Review: Apparently RGV has taken certain small liberties with the actual facts. But, that didn’t alter my opinion of the film. The film may also be too violent and gruesome – but you can’t put a silencer on your gun if you want people to understand the loud bang the crime has created, can you? It is not about the fact that RGV makes a strong come back with this film. It is also not about the fact that he has taken certain small liberties as they say. It is about the impact of certain pieces of excellent writing and brilliant dialogue that elevates this film. Rommel Rodrigues writes in a way that hits the nail right on it’s head. I distinctly remember claps and whistles when the real meaning of Jihaad is quoted from religious texts by a frustrated Nana Patekar in a morgue. Only an actor of his capabilities can pull off scenes and dialogues like that without making it preachy or overbearing. Morally relevant & must-experience dialogues plus Nana Patekar, two reasons The Attacks of 26/11 leaves an impact.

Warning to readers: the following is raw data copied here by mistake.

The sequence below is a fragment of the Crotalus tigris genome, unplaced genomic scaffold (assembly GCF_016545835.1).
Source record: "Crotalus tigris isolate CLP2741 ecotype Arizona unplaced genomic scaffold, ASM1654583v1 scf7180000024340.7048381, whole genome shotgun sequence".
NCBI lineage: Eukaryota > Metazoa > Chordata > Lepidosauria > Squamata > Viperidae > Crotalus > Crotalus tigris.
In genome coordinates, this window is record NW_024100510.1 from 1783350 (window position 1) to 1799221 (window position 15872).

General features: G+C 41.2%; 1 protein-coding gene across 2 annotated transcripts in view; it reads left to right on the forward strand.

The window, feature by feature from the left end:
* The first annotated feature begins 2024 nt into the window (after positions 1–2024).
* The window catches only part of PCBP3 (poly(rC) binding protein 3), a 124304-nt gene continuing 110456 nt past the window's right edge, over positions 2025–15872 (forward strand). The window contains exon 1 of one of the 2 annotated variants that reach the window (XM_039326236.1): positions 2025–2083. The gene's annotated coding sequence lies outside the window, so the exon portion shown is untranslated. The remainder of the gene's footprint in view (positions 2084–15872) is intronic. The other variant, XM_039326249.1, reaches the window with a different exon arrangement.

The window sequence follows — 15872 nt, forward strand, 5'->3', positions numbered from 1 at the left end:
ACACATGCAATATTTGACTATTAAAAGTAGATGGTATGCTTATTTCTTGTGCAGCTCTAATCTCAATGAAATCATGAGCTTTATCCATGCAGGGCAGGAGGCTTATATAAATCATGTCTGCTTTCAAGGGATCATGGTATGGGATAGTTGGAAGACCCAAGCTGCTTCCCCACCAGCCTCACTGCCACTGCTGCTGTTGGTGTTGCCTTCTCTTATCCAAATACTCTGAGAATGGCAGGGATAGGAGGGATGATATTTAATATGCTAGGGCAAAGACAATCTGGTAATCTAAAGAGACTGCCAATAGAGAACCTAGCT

Years ago on that dark, ill-fated night, we were glued to our television sets, shocked by the fact that ten young men simply walked in to the city carrying menacing weapons and held it ransom. It is a completely different experience to watch terrorism unfold (albeit from the eyes of a film-maker). One must go through that two-hour experience – recommended. Because we as citizens don’t understand the intensity of religious hate crimes like these unless a loved one is lost. Or unless an RGV comes along and makes a docu-style film about it. Watch Nana Patekar play Joint Commissioner of Police Rakesh Maria as he narrates the sequence of events of that ill-fated night.
RGV manages a good balance between a documentary about a gruesome terrorist attack, a story from the eyes of a senior Police officer along with a strong message about religious tolerance.